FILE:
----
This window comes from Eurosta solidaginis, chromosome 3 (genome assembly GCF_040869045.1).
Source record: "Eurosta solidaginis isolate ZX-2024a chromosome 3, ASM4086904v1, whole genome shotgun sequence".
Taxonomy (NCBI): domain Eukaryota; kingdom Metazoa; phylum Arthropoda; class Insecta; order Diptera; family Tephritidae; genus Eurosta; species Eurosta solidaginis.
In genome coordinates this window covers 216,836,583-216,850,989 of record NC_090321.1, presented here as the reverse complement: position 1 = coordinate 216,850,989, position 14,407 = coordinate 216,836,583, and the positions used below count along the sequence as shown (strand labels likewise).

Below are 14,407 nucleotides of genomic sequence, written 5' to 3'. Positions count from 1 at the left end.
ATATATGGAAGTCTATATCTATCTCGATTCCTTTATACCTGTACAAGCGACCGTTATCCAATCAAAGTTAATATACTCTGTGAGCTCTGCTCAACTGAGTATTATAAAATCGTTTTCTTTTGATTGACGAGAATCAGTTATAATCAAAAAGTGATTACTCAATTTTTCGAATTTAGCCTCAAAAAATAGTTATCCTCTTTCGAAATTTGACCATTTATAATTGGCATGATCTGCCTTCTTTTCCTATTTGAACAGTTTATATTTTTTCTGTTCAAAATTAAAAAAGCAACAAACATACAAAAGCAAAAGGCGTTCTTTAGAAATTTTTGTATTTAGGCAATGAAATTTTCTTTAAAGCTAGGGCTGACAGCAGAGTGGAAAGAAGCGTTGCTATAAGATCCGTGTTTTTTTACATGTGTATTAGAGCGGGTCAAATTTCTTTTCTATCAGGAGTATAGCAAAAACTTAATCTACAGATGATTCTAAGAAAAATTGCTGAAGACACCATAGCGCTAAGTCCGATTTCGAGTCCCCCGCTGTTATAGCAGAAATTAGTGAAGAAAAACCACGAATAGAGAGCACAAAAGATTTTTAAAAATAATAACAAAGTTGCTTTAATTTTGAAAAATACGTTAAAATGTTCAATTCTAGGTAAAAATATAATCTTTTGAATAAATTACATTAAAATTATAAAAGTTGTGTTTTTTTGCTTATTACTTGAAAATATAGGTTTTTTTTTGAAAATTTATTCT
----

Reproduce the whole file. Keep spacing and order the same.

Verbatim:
This window comes from Eurosta solidaginis, chromosome 3 (genome assembly GCF_040869045.1).
Source record: "Eurosta solidaginis isolate ZX-2024a chromosome 3, ASM4086904v1, whole genome shotgun sequence".
Taxonomy (NCBI): domain Eukaryota; kingdom Metazoa; phylum Arthropoda; class Insecta; order Diptera; family Tephritidae; genus Eurosta; species Eurosta solidaginis.
In genome coordinates this window covers 216,836,583-216,850,989 of record NC_090321.1, presented here as the reverse complement: position 1 = coordinate 216,850,989, position 14,407 = coordinate 216,836,583, and the positions used below count along the sequence as shown (strand labels likewise).

Below are 14,407 nucleotides of genomic sequence, written 5' to 3'. Positions count from 1 at the left end.
ATATATGGAAGTCTATATCTATCTCGATTCCTTTATACCTGTACAAGCGACCGTTATCCAATCAAAGTTAATATACTCTGTGAGCTCTGCTCAACTGAGTATTATAAAATCGTTTTCTTTTGATTGACGAGAATCAGTTATAATCAAAAAGTGATTACTCAATTTTTCGAATTTAGCCTCAAAAAATAGTTATCCTCTTTCGAAATTTGACCATTTATAATTGGCATGATCTGCCTTCTTTTCCTATTTGAACAGTTTATATTTTTTCTGTTCAAAATTAAAAAAGCAACAAACATACAAAAGCAAAAGGCGTTCTTTAGAAATTTTTGTATTTAGGCAATGAAATTTTCTTTAAAGCTAGGGCTGACAGCAGAGTGGAAAGAAGCGTTGCTATAAGATCCGTGTTTTTTTACATGTGTATTAGAGCGGGTCAAATTTCTTTTCTATCAGGAGTATAGCAAAAACTTAATCTACAGATGATTCTAAGAAAAATTGCTGAAGACACCATAGCGCTAAGTCCGATTTCGAGTCCCCCGCTGTTATAGCAGAAATTAGTGAAGAAAAACCACGAATAGAGAGCACAAAAGATTTTTAAAAATAATAACAAAGTTGCTTTAATTTTGAAAAATACGTTAAAATGTTCAATTCTAGGTAAAAATATAATCTTTTGAATAAATTACATTAAAATTATAAAAGTTGTGTTTTTTTGCTTATTACTTGAAAATATAGGTTTTTTTTTGAAAATTTATTCT